Cooper develops RallyX on Ice championship studded tire

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Developing a new studded ice rallycross tire for the RallyX on Ice championship presented a fresh challenge for the team at Cooper Tire.

Historically teams have used a World Rally Championship-type (WRC) snow tire, which is typically more narrow than a road tire, however they were encountering issues with destruction of the ice.

“Just over a year ago we were approached by the organizers of the racing championship to come up with a new tire to tackle this erosion and improve performance on ice,” says materials development manager Matthew Vincent.

“The footprint of these tires is quite narrow, so there is a small contact patch with a lot of studs, which creates big grooves in the ice. Sometimes the car will tramline into the grooves and particularly if it does so on corners, it will throw the car off the track.”

Cooper’s engineers worked closely with the rallycross teams from the outset to create the Discoverer Winter RallyX Ice. While narrow tires are good for clearing snow, the event runs mostly on ice and as such, their approach was to opt for a wider tire. This would mean that race teams could keep their existing brakes and wheels. Furthermore, having a wider footprint would enable the studs to be more spread out, ultimately causing less erosion of the track.

Many of Cooper’s road car tire engineers have transitioned from the motorsport department because it’s such a diverse area and so is a good learning ground.

“It’s important to decide on the stud configuration early in the development process as you have to design the rest of the tire around this,” Vincent comments.

The engineers used an existing rallycross wet tire as the basis for a new design. A standard WRC type of stud was used. Various stud layouts were tested on frozen lakes and on tracks in Northern Sweden near the Arctic Circle, on numerous RallyX cars as well as on a super car.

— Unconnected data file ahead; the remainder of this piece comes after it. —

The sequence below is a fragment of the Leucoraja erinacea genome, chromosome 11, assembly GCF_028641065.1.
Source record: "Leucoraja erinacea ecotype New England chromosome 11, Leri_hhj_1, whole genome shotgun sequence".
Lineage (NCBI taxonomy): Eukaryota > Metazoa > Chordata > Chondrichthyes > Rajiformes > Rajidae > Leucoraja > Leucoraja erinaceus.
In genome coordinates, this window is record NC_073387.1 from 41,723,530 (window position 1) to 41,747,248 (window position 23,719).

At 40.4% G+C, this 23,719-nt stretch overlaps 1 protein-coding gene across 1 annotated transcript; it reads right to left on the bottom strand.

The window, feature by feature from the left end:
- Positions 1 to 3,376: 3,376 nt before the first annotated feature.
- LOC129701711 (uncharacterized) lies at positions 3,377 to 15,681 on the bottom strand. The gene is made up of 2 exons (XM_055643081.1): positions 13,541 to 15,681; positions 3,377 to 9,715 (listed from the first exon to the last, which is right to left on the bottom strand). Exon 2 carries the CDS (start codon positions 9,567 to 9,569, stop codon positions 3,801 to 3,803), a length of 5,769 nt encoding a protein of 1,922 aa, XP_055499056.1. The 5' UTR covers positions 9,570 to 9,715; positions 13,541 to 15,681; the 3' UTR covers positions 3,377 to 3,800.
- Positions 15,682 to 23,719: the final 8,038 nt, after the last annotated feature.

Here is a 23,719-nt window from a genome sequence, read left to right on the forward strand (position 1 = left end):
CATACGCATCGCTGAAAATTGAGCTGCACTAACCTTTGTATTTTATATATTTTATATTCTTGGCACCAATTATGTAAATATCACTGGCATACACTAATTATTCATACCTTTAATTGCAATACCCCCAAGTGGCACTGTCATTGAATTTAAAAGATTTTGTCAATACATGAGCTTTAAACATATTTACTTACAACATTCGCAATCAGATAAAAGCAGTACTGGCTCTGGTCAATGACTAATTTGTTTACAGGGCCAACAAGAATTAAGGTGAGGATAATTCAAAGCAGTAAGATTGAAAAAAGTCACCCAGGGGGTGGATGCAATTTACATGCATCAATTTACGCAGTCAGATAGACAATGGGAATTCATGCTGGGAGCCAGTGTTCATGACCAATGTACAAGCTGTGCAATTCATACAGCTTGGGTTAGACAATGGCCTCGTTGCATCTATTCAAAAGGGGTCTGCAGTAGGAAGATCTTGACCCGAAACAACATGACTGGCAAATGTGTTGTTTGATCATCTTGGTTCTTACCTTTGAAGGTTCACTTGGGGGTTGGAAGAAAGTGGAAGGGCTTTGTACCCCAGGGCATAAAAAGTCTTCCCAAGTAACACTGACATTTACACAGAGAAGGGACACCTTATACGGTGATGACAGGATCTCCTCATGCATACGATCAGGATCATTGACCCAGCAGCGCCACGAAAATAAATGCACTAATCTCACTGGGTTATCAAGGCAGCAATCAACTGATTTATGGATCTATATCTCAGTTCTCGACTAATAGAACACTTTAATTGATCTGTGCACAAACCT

“We did two lots of testing – one round early in 2018 and another at the end of the year. That involved testing with both the old and the new tire, examining different parts of the ice in places where the cars put more power down and where they broke harder.

“We started with the rallycross wet version and looked at which stud layouts gave the best grip and caused the least erosion. Over the summer we worked on the design of the new tire, and in December we began testing that with the chosen stud layout.”

Car tire studs are around 2mm, while WRC tire studs are approximately 7-8mm. This design enables them to cope with the high levels of torque being delivered to the wheels. 

Vincent notes that there many types of ice, varying depending on how the ice was formed, for instance, if it was built up in layers, and the air temperature, making it impossible to predict performance virtually.

“I really enjoy the challenge of creating the product from beginning to end. That’s the advantage of working in motorsport – you are there every step of the process, from the proposal, the design, through to the testing and the event,” Vincent adds.

RallyX on Ice takes place over three days in Åre, Sweden, and was held this year between March 18-23. For more information click here.

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Rachel's career in journalism began around five years ago when she started working for UKi Media & Events, having recently graduated from Coventry University where she studied the subject. Her favourite aspect of the job is interviewing industry experts, including researchers, scientists, engineers and technicians, and learning more about the ground-breaking technologies and innovations that are shaping the future of the automotive and tire industries.

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